The second option is also interesting, but, thinking of my goal of conveying a sense of the fantastic, a space without a human to interrupt might be more easily viewed as without tension of the right sort. This isn’t a Wyeth piece where certain objects are imbued with so much meaning, drama, tension. I need a human to show that conflict of spatial identities that makes up the fantastic.

The third, for me, is the most interesting, the most full of mystery. Would could the lone figure, the shirtless sentry, be looking at? Theres no one else in the scene. What is he retreating from? What is going on in his mind? This is the key question. By putting a figure alone, all of the drama of the “scene” is mental. That mental state is informed by his environment, but his presence also interjects some value into the space.

As for the execution, I am trying to be looser with this one to showcase the humidity and the twilight and the the age. I have so far worked only with my quill. I am going to see how much I can do in this fashion. Here it is with some preliminary washes.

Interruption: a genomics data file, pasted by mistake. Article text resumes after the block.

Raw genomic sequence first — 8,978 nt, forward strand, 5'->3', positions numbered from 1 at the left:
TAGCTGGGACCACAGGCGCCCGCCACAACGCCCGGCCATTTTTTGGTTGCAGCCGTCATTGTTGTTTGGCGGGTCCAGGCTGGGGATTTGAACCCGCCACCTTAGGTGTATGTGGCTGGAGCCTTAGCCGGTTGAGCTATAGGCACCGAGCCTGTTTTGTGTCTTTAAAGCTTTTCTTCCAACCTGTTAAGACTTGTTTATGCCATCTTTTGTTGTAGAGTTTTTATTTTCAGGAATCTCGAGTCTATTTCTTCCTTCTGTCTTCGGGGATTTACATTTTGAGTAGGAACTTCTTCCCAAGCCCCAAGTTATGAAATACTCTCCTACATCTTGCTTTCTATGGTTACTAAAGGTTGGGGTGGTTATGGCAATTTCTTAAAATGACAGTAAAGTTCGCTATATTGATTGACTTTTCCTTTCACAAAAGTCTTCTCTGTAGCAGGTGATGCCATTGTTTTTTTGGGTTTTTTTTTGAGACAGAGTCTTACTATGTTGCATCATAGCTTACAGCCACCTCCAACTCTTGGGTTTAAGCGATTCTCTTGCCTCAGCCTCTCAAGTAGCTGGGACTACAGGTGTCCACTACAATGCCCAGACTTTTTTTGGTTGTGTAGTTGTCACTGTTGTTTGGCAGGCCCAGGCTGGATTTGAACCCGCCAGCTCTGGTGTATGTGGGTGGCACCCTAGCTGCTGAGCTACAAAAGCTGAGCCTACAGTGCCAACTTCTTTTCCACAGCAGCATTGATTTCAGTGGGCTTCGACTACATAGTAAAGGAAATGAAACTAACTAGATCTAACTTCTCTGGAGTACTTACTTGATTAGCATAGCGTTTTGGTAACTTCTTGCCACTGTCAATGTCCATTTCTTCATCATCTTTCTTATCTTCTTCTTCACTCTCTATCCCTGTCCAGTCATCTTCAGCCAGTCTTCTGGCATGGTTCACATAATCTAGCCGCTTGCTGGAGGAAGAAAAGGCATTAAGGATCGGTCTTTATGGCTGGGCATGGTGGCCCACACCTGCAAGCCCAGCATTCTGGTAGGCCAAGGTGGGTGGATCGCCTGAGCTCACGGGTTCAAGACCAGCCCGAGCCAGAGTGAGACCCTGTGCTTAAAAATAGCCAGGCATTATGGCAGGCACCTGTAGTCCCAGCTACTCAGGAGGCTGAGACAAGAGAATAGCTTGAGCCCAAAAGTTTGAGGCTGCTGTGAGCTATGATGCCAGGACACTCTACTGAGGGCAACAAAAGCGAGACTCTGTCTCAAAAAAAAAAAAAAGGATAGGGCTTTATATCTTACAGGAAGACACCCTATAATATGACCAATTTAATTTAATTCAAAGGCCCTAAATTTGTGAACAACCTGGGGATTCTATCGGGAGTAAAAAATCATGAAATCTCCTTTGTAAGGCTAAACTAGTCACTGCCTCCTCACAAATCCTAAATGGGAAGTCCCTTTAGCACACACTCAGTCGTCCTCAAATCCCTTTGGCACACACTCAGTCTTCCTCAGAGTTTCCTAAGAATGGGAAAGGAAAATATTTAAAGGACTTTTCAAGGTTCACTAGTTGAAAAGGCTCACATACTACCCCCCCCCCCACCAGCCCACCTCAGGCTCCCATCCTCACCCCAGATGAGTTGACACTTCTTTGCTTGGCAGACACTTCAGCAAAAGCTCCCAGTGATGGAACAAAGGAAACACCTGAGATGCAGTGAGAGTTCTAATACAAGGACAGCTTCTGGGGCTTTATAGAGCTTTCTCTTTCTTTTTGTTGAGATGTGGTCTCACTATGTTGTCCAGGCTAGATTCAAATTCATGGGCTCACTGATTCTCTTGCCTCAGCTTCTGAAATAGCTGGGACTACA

Thanks for reading.


Outer Banks Modern Day Four: Breakfast Remembrances

Far and away my favorite place to get breakfast on the Outer Banks is the First Light Cafe. Great food (especially the French Toast), and a great laid back oceanside atmosphere. Eating there always makes me want to open up an oceanside cafe of my own with some small batch coffee, good books, and good art. Making pancakes and listening to The Lovely Sparrows, Peter and the Wolf, Andrew Bird, and the other mellow indie bands in my morning mix with a warm breeze coming in through the open windows is a pretty good substitute.

I made some good progress last night, to the point where I am starting to get to the mood of the place. I think that might have something to do with the telephone pole. They are all over down there breaking up the view. They stick in my memory too. Plus, because so many of Hopper paintings feature them, the presence of the pole here seems to give the painting a little something extra. Next up will be working the sky some more, removing the masking and painting the trim on the house and finishing the power lines, then finishing the road. I am not happy with the two masses of foliage right now, but I will deal with them last. I want to see what the rest of the painting tells me about what to do there.